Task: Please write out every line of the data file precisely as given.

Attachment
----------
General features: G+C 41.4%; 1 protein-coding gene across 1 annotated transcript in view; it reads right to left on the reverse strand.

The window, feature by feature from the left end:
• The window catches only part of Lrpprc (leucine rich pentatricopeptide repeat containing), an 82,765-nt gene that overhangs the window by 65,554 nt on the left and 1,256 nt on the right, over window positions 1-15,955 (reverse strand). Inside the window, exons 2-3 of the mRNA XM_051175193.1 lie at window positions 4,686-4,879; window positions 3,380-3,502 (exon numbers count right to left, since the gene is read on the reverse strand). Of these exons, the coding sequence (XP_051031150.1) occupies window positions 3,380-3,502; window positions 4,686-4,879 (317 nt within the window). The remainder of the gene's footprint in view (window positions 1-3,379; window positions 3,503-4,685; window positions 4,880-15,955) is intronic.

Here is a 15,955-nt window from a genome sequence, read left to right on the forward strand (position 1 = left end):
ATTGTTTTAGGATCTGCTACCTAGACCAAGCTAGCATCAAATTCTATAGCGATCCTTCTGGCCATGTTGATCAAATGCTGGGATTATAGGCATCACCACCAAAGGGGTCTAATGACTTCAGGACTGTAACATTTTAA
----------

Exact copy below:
General features: G+C 41.4%; 1 protein-coding gene across 1 annotated transcript in view; it reads right to left on the reverse strand.

The window, feature by feature from the left end:
• The window catches only part of Lrpprc (leucine rich pentatricopeptide repeat containing), an 82,765-nt gene that overhangs the window by 65,554 nt on the left and 1,256 nt on the right, over window positions 1-15,955 (reverse strand). Inside the window, exons 2-3 of the mRNA XM_051175193.1 lie at window positions 4,686-4,879; window positions 3,380-3,502 (exon numbers count right to left, since the gene is read on the reverse strand). Of these exons, the coding sequence (XP_051031150.1) occupies window positions 3,380-3,502; window positions 4,686-4,879 (317 nt within the window). The remainder of the gene's footprint in view (window positions 1-3,379; window positions 3,503-4,685; window positions 4,880-15,955) is intronic.

Here is a 15,955-nt window from a genome sequence, read left to right on the forward strand (position 1 = left end):
ATTGTTTTAGGATCTGCTACCTAGACCAAGCTAGCATCAAATTCTATAGCGATCCTTCTGGCCATGTTGATCAAATGCTGGGATTATAGGCATCACCACCAAAGGGGTCTAATGACTTCAGGACTGTAACATTTTAA